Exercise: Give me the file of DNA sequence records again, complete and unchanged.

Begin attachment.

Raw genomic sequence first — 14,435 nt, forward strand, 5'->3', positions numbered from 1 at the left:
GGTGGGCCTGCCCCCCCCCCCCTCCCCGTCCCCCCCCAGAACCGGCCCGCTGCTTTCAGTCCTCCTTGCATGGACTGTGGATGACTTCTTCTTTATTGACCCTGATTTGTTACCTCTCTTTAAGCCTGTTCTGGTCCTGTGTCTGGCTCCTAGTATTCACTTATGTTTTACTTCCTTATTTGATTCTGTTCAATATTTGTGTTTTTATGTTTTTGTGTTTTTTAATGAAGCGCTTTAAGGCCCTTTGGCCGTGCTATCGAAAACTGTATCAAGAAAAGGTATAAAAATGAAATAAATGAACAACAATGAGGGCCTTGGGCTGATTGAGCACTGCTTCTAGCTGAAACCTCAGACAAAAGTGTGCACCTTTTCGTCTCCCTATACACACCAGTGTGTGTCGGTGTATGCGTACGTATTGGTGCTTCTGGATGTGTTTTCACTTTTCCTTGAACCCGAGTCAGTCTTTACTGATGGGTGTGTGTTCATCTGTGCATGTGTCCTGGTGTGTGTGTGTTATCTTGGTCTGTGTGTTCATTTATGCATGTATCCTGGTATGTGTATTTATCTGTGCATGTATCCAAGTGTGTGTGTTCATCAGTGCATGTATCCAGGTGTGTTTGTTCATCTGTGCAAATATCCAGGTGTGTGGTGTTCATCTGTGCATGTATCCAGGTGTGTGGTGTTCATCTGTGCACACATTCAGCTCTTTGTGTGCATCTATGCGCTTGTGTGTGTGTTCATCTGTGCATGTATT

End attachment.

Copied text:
Raw genomic sequence first — 14,435 nt, forward strand, 5'->3', positions numbered from 1 at the left:
GGTGGGCCTGCCCCCCCCCCCCTCCCCGTCCCCCCCCAGAACCGGCCCGCTGCTTTCAGTCCTCCTTGCATGGACTGTGGATGACTTCTTCTTTATTGACCCTGATTTGTTACCTCTCTTTAAGCCTGTTCTGGTCCTGTGTCTGGCTCCTAGTATTCACTTATGTTTTACTTCCTTATTTGATTCTGTTCAATATTTGTGTTTTTATGTTTTTGTGTTTTTTAATGAAGCGCTTTAAGGCCCTTTGGCCGTGCTATCGAAAACTGTATCAAGAAAAGGTATAAAAATGAAATAAATGAACAACAATGAGGGCCTTGGGCTGATTGAGCACTGCTTCTAGCTGAAACCTCAGACAAAAGTGTGCACCTTTTCGTCTCCCTATACACACCAGTGTGTGTCGGTGTATGCGTACGTATTGGTGCTTCTGGATGTGTTTTCACTTTTCCTTGAACCCGAGTCAGTCTTTACTGATGGGTGTGTGTTCATCTGTGCATGTGTCCTGGTGTGTGTGTGTTATCTTGGTCTGTGTGTTCATTTATGCATGTATCCTGGTATGTGTATTTATCTGTGCATGTATCCAAGTGTGTGTGTTCATCAGTGCATGTATCCAGGTGTGTTTGTTCATCTGTGCAAATATCCAGGTGTGTGGTGTTCATCTGTGCATGTATCCAGGTGTGTGGTGTTCATCTGTGCACACATTCAGCTCTTTGTGTGCATCTATGCGCTTGTGTGTGTGTTCATCTGTGCATGTATT